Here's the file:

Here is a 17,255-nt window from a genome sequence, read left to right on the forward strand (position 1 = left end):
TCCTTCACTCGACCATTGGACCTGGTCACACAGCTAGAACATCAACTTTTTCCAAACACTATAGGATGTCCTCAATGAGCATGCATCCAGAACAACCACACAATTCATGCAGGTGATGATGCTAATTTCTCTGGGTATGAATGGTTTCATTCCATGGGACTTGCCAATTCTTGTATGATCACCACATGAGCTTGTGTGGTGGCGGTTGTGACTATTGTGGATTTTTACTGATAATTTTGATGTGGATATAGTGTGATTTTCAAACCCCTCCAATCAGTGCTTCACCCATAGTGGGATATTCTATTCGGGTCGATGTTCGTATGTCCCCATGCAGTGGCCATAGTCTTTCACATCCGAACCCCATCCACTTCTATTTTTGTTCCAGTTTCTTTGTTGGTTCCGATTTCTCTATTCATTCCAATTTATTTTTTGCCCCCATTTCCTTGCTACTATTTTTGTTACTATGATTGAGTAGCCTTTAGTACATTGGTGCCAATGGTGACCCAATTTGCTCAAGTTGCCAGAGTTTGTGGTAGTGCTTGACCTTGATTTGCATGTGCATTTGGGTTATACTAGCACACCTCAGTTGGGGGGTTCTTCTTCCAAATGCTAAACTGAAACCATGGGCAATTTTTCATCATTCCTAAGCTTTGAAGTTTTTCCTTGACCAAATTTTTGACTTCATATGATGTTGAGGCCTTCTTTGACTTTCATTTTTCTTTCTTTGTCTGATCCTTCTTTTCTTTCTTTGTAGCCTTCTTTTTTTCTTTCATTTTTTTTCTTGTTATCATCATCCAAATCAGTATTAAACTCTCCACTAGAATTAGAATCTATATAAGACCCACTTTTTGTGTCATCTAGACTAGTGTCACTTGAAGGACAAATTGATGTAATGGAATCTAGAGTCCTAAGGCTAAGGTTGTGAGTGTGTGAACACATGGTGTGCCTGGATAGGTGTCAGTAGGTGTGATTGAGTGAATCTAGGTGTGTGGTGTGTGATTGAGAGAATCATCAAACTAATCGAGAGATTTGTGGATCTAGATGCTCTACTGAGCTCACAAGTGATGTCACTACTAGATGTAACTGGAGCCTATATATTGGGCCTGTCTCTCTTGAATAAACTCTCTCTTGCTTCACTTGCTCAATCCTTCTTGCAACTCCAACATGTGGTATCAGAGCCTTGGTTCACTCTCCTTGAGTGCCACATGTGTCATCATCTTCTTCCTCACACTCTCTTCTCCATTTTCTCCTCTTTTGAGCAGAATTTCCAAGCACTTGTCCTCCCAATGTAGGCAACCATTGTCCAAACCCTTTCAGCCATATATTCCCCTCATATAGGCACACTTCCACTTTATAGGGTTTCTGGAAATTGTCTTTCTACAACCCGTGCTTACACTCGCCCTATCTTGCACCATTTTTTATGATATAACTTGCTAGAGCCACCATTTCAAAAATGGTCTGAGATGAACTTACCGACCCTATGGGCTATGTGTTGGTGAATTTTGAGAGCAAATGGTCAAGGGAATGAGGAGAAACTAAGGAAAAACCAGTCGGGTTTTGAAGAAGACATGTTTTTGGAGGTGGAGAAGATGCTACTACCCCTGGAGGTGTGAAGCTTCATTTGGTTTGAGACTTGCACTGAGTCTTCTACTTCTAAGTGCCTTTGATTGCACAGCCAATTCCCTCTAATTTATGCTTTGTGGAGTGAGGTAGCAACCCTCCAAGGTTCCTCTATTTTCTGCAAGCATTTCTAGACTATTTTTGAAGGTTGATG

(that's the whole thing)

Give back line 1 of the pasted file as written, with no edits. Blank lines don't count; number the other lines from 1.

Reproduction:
Here is a 17,255-nt window from a genome sequence, read left to right on the forward strand (position 1 = left end):